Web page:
The Burden Neurological Institute
The Burden Neurological Institute (BNI) is an independently-funded research unit and registered charity specialising in the investigation and treatment of neurological, psychological, and psychiatric disorders. The BNI opened in 1939 at the Stoke Park Colony in Bristol, England.
The BNI was named after philanthropist Rosa Gladys Burden (1891-1939). Burden’s husband, Reverend Harold Nelson Burden (1859-1930), founded the Stoke Park Colony with his first wife Katherine Mary Burden (1856-1919) in 1909. The Colony became the first certified institution for the care of individuals with mental disorders in Britain following the passing of the 1913 Mental Deficiency Act. After Harold Burden’s death in 1930, Rosa continued his sponsorship of medical research by founding the Burden Research Trust in 1933, a £10,000 research fund to support medical and psychiatric studies of the Colony’s patients. In 1936, the Trust built a dedicated epilepsy clinic on site with a fully-fitted operating theatre, two small wards, and several laboratories. The clinic was officially opened on 12 May 1939 as the Burden Neurological Institute, under the directorship of neuropsychiatrist Frederick Lucien Golla (1878-1968).
The BNI’s work was soon disrupted by the outbreak of the Second World War in September 1939. Throughout the conflict, the site was used as a neurosurgical hospital by the Emergency Medical Service (1938-1945), a state-run network of free hospital services organised by the Ministry of Health. Despite these duties, the laboratories remained open and research projects continued, such as a programme of electroencephalographic (EEG) research on war casualties who had sustained head injuries. Following the end of the war and the establishment of the National Health Service (NHS) in 1948, Golla fought to keep the BNI independent to ensure that researchers could continue to choose their own projects. The BNI did, however, provide neurophysiological services for nearby hospitals for an annual fee.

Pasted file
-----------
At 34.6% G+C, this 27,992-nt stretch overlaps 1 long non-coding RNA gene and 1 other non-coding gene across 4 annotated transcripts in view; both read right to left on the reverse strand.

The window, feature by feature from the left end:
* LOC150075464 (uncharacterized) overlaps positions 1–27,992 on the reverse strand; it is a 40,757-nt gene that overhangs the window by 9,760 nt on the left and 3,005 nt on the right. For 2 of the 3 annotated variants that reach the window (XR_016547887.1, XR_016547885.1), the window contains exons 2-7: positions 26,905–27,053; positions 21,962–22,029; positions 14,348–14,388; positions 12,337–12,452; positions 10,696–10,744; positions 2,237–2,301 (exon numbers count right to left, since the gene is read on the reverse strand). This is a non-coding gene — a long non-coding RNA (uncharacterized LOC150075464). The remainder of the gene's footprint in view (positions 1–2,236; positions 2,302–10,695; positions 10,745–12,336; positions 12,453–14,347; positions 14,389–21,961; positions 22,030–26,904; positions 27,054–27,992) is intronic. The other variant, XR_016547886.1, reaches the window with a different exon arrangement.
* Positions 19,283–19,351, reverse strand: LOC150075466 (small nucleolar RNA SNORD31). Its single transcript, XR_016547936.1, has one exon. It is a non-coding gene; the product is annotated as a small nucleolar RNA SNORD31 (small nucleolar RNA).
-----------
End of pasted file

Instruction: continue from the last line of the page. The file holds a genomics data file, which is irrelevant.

From its foundation, the BNI took a leading role in the development of neurological and psychiatric expertise in Britain. Researchers at the BNI carried out the country’s first trial of electro-convulsive therapy (ECT) in 1939, closely followed by the first prefrontal leucotomy in 1940. The BNI also established itself as a centre of innovation in engineering, cybernetics, and early robotics during the post-war years, due in great part to the work of neurophysiologist William Grey Walter (1910-1977). Walter’s best-known inventions, his Machina Speculatrix (small robotic tortoises designed to model the basic functions of the human brain) attracted national attention, appearing in newspapers, on television, and at the Festival of Britain in 1951.
After several years of financial uncertainty, the Trustees of the Burden estate sold the Stoke Park site to the Ministry of Health in 1968. While clinical work continued under the NHS at the newly constituted Burden Neurological Hospital, the Institute’s scientific researchers decided to remain separate, turning the BNI into a Company Limited by Guarantee in 1970. In 2000, the BNI moved its headquarters to the Rosa Burden Centre at Southmead Hospital, Bristol, following the final closure of the Stoke Park site in the late 1990s.